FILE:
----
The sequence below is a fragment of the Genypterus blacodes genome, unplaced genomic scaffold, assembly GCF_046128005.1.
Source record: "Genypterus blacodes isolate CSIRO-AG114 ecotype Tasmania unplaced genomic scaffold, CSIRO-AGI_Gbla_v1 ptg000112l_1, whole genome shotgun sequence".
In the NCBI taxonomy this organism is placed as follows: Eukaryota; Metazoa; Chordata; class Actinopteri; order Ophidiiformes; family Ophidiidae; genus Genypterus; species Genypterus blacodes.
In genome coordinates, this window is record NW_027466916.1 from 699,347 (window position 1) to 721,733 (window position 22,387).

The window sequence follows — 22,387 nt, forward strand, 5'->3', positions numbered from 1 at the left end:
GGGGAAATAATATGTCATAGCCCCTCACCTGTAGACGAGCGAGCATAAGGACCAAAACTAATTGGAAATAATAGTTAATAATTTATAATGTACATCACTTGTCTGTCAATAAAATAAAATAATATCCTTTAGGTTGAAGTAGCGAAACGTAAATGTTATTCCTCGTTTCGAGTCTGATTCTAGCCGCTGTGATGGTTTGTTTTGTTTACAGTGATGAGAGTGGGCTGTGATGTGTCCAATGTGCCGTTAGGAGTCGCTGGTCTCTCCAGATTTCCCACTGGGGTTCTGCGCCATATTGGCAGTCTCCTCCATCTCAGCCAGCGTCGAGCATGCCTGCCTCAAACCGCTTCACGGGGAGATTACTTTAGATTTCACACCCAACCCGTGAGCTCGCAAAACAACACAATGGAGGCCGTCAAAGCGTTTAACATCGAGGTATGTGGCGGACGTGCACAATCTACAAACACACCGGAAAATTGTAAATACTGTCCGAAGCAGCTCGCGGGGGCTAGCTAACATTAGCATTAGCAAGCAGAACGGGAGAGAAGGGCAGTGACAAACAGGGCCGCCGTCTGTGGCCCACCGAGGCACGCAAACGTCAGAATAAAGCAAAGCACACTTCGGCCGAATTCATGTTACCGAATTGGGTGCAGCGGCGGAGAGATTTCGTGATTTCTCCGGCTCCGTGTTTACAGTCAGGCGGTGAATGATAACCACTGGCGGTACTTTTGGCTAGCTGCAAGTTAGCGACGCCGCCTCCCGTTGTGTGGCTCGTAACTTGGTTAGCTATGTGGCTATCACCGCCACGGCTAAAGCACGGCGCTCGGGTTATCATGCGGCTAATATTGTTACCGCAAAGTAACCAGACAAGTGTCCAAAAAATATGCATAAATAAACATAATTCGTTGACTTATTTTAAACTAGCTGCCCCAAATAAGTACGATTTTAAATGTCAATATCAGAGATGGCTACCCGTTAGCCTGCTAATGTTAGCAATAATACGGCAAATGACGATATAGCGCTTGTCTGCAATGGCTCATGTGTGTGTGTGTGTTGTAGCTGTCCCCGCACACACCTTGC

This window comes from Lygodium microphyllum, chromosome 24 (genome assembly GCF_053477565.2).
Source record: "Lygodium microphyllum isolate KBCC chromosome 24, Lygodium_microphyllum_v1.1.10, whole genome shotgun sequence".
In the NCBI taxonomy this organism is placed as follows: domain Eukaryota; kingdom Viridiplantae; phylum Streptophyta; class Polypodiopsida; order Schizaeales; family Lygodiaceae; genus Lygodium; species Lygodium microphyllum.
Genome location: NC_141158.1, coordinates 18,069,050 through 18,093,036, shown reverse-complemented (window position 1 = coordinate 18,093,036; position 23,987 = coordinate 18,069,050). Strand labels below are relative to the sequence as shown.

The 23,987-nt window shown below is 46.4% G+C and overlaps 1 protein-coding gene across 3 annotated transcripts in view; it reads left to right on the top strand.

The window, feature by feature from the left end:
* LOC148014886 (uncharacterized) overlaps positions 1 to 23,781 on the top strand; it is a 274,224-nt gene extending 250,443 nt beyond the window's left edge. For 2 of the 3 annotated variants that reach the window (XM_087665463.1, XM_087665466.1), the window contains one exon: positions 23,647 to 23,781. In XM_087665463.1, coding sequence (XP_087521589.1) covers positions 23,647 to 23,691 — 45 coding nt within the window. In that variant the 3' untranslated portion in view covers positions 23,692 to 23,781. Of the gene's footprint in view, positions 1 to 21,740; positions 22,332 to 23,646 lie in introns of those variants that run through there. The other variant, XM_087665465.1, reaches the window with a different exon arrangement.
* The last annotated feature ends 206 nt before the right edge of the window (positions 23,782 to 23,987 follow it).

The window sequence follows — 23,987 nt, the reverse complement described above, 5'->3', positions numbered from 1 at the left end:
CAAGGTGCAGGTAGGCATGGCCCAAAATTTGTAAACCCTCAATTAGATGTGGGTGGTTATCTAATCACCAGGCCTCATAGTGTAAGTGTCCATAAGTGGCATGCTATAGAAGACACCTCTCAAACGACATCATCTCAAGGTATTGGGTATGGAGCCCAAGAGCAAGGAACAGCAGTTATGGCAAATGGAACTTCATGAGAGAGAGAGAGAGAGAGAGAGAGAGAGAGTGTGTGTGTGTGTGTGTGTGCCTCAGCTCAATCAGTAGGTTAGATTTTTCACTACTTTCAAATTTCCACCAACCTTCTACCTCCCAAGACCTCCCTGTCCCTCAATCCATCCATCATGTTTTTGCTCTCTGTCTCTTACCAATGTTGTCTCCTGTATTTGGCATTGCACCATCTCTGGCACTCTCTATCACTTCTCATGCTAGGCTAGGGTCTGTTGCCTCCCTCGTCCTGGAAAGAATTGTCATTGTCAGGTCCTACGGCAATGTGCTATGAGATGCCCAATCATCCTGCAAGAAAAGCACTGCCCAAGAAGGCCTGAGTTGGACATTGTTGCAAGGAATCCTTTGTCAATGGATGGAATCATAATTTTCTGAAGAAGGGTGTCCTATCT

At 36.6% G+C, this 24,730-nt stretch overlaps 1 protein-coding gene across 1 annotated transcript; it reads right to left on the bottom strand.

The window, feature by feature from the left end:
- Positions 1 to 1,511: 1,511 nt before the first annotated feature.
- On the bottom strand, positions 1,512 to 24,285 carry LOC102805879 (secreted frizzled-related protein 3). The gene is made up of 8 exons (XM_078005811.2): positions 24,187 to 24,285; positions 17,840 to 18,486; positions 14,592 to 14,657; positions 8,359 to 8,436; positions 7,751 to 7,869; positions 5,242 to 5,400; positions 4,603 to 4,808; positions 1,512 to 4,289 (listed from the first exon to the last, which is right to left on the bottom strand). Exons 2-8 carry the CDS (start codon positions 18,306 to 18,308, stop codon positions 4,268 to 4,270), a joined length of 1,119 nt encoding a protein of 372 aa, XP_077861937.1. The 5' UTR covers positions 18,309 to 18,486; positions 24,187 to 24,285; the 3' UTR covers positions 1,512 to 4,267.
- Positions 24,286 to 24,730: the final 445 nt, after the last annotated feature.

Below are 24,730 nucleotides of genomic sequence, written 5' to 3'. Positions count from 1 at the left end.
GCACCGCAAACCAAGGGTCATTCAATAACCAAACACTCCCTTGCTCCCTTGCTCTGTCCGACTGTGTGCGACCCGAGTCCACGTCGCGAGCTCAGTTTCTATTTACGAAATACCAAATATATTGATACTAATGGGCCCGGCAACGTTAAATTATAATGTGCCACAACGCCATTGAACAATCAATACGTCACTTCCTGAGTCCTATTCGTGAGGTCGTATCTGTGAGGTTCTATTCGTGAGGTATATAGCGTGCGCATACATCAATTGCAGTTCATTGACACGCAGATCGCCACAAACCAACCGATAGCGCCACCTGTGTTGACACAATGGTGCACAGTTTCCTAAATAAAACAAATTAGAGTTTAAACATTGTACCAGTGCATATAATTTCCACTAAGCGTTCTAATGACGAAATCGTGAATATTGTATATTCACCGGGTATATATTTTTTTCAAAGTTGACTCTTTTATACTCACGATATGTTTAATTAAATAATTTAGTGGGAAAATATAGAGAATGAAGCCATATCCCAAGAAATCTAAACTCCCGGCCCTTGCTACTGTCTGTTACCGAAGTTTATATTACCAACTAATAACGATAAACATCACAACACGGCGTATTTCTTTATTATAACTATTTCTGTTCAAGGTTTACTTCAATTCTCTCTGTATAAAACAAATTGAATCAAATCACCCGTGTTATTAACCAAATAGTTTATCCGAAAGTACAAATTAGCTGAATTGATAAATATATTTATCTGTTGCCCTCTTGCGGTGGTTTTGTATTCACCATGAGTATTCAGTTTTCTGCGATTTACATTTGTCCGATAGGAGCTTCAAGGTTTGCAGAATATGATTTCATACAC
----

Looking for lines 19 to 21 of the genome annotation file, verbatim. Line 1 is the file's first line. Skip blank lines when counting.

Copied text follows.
- Positions 1 to 1,511: 1,511 nt before the first annotated feature.
- On the bottom strand, positions 1,512 to 24,285 carry LOC102805879 (secreted frizzled-related protein 3). The gene is made up of 8 exons (XM_078005811.2): positions 24,187 to 24,285; positions 17,840 to 18,486; positions 14,592 to 14,657; positions 8,359 to 8,436; positions 7,751 to 7,869; positions 5,242 to 5,400; positions 4,603 to 4,808; positions 1,512 to 4,289 (listed from the first exon to the last, which is right to left on the bottom strand). Exons 2-8 carry the CDS (start codon positions 18,306 to 18,308, stop codon positions 4,268 to 4,270), a joined length of 1,119 nt encoding a protein of 372 aa, XP_077861937.1. The 5' UTR covers positions 18,309 to 18,486; positions 24,187 to 24,285; the 3' UTR covers positions 1,512 to 4,267.
- Positions 24,286 to 24,730: the final 445 nt, after the last annotated feature.